by Colonel Feraud. But Léonie, the sister of Colonel D'Hubert, read them
with positive satisfaction, and folding the letter thoughtfully remarked
to herself that "Armand was likely to prove eventually a sensible
fellow." Since her marriage into a Southern family she had become a
convinced believer in the return of the legitimate king. Hopeful and
anxious she offered prayers night and morning, and burned candles in
churches for the safety and prosperity of her brother.

She had every reason to suppose that her prayers were heard. Colonel
D'Hubert passed through Lutzen, Bautzen, and Leipsic, losing no limbs
and acquiring additional reputation. Adapting his conduct to the needs
of that desperate time, he had never voiced his misgivings. He concealed
them under a cheerful courtesy of such pleasant character that people
were inclined to ask themselves with wonder whether Colonel D'Hubert
was aware of any disasters. Not only his manners but even his glances
remained untroubled. The steady amenity of his blue eyes disconcerted
all grumblers, silenced doleful remarks, and made even despair pause.

This bearing was remarked at last by the emperor himself, for Colonel
D'Hubert, attached now to the Major-General's staff, came on several
occasions under the imperial eye. But it exasperated the higher strung
nature of Colonel Feraud. Passing through Magdeburg on service this last
allowed himself, while seated gloomily at dinner with the _Commandant
de Place_, to say of his lifelong adversary: "This man does not love
the emperor," - and as his words were received in profound silence Colonel
Feraud, troubled in his conscience at the atrocity of the aspersion,
felt the need to back it up by a good argument. "I ought to know him,"
he said, adding some oaths. "One studies one's adversary. I have met him
on the ground half a dozen times, as all the army knows. What more do
you want? If that isn't opportunity enough for any fool to size up his
man, may the devil take me if I can tell what is." And he looked around
the table with sombre obstinacy.

Later on, in Paris, while feverishly busy reorganising his regiment,
Colonel Feraud learned that Colonel D'Hubert had been made a general. He
glared at his informant incredulously, then folded his arms and turned
away muttering:

"Nothing surprises me on the part of that man."

And aloud he added, speaking over his shoulder: "You would greatly
oblige me by telling General D'Hubert at the first opportunity that his
advancement saves him for a time from a pretty hot encounter. I was only
waiting for him to turn up here."

The other officer remonstrated.

"Could you think of it, Colonel Feraud! At this time when every life
should be consecrated to the glory and safety of France!"

But the strain of unhappiness caused by military reverses had spoiled
Colonel Feraud's character. Like many other men he was rendered wicked
by misfortune.

"I cannot consider General D'Hubert's person of any account either
for the glory or safety of France," he snapped viciously. "You don't
pretend, perhaps, to know him better than I do - who have been with him
half a dozen times on the ground - do you?"

His interlocutor, a young man, was silenced. Colonel Feraud walked up
and down the room.

"This is not a time to mince matters," he said. "I can't believe that
that man ever loved the emperor. He picked up his general's stars under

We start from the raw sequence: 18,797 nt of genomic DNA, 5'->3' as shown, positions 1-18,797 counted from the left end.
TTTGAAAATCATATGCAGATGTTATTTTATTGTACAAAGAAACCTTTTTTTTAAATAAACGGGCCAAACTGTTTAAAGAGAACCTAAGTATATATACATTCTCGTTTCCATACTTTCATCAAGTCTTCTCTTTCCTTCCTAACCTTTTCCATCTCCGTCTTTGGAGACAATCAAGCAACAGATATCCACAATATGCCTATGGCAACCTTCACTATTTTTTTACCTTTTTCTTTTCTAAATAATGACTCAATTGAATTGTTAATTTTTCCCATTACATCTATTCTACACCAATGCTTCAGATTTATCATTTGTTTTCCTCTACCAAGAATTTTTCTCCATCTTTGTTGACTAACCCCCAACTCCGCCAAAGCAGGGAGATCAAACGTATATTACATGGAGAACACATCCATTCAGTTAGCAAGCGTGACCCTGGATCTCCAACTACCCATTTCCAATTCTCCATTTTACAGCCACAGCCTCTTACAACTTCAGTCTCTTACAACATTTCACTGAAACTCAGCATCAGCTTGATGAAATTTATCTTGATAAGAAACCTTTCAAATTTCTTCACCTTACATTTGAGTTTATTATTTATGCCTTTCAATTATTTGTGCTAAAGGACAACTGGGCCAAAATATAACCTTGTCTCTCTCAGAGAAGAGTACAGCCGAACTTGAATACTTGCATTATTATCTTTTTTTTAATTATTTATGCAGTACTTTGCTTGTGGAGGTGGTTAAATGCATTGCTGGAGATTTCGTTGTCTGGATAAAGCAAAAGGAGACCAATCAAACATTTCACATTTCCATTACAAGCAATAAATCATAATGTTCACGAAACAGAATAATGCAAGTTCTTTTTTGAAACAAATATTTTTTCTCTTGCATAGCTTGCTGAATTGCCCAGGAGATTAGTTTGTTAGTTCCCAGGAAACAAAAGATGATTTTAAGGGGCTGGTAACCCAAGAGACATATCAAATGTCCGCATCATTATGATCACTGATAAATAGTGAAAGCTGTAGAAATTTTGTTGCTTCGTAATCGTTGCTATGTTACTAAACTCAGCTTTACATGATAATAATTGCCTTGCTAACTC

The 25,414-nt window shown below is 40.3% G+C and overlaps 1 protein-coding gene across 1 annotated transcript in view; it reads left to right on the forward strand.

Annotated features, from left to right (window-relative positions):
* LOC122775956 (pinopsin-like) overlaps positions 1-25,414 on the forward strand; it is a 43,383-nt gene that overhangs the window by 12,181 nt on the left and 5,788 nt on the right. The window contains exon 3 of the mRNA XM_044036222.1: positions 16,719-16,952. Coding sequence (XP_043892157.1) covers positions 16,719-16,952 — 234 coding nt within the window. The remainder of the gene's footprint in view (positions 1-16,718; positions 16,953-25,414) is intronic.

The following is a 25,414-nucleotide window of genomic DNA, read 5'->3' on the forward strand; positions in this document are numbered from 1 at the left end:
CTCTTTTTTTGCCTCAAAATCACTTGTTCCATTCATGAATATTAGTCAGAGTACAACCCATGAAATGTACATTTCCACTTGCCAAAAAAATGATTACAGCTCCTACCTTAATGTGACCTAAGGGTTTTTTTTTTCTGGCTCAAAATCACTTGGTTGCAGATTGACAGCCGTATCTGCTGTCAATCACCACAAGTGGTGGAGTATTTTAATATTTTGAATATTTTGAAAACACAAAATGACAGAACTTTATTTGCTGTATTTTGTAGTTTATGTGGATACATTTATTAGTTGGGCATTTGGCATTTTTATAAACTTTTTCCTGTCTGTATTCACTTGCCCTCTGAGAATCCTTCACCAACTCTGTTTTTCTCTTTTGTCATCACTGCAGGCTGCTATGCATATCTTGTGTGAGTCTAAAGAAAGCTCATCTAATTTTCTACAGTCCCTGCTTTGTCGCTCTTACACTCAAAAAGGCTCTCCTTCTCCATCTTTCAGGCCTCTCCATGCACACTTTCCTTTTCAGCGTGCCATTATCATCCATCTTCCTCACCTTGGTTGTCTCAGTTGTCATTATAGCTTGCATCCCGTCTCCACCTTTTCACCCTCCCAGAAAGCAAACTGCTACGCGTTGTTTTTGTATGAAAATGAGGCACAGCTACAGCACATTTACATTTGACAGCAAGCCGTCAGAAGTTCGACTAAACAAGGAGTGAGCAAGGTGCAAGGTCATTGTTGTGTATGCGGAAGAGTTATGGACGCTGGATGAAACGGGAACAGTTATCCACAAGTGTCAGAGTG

the boots of Marshal Berthier. Very well. I'll get mine in another
fashion, and then we shall settle this business which has been dragging
on too long."

General D'Hubert, informed indirectly of Colonel Feraud's attitude, made
a gesture as if to put aside an importunate person. His thoughts were
solicited by graver cares. He had had no time to go and see his family.
His sister, whose royalist hopes were rising higher every day, though
proud of her brother, regretted his recent advancement in a measure,
because it put on him a prominent mark of the usurper's favour which
later on could have an adverse influence upon his career. He wrote
to her that no one but an inveterate enemy could say he had got his
promotion by favour. As to his career he assured her that he looked no
farther forward into the future than the next battlefield.

Beginning the campaign of France in that state of mind, General D'Hubert
was wounded on the second day of the battle under Laon. While being
carried off the field he heard that Colonel Feraud, promoted that moment
to general, had been sent to replace him in the command of his brigade.
He cursed his luck impulsively, not being able, at the first glance,
to discern all the advantages of a nasty wound. And yet it was by this
heroic method that Providence was shaping his future. Travelling slowly
south to his sister's country house, under the care of a trusty old
servant, General D'Hubert was spared the humiliating contacts and the
perplexities of conduct which assailed the men of the Napoleonic empire
at the moment of its downfall. Lying in his bed with the windows of his
room open wide to the sunshine of Provence, he perceived at last the
undisguised aspect of the blessing conveyed by that jagged fragment of
a Prussian shell which, killing his horse and ripping open his thigh,
saved him from an active conflict with his conscience. After fourteen
years spent sword in hand in the saddle and strong in the sense of his
duty done to the end, General D'Hubert found resignation an easy virtue.
His sister was delighted with his reasonableness. "I leave myself
altogether in your hands, my dear Léonie," he had said.

He was still laid up when, the credit of his brother-in-law's family
being exerted on his behalf, he received from the Royal Government not
only the confirmation of his rank but the assurance of being retained on
the active list. To this was added an unlimited convalescent leave.
The unfavourable opinion entertained of him in the more irreconcilable
Bonapartist circles, though it rested on nothing more solid than the
unsupported pronouncement of General Feraud, was directly responsible
for General D'Hubert's retention on the active list. As to General

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Online LibraryJoseph ConradThe Point Of Honor A Military Tale → online text (page 4 of 8)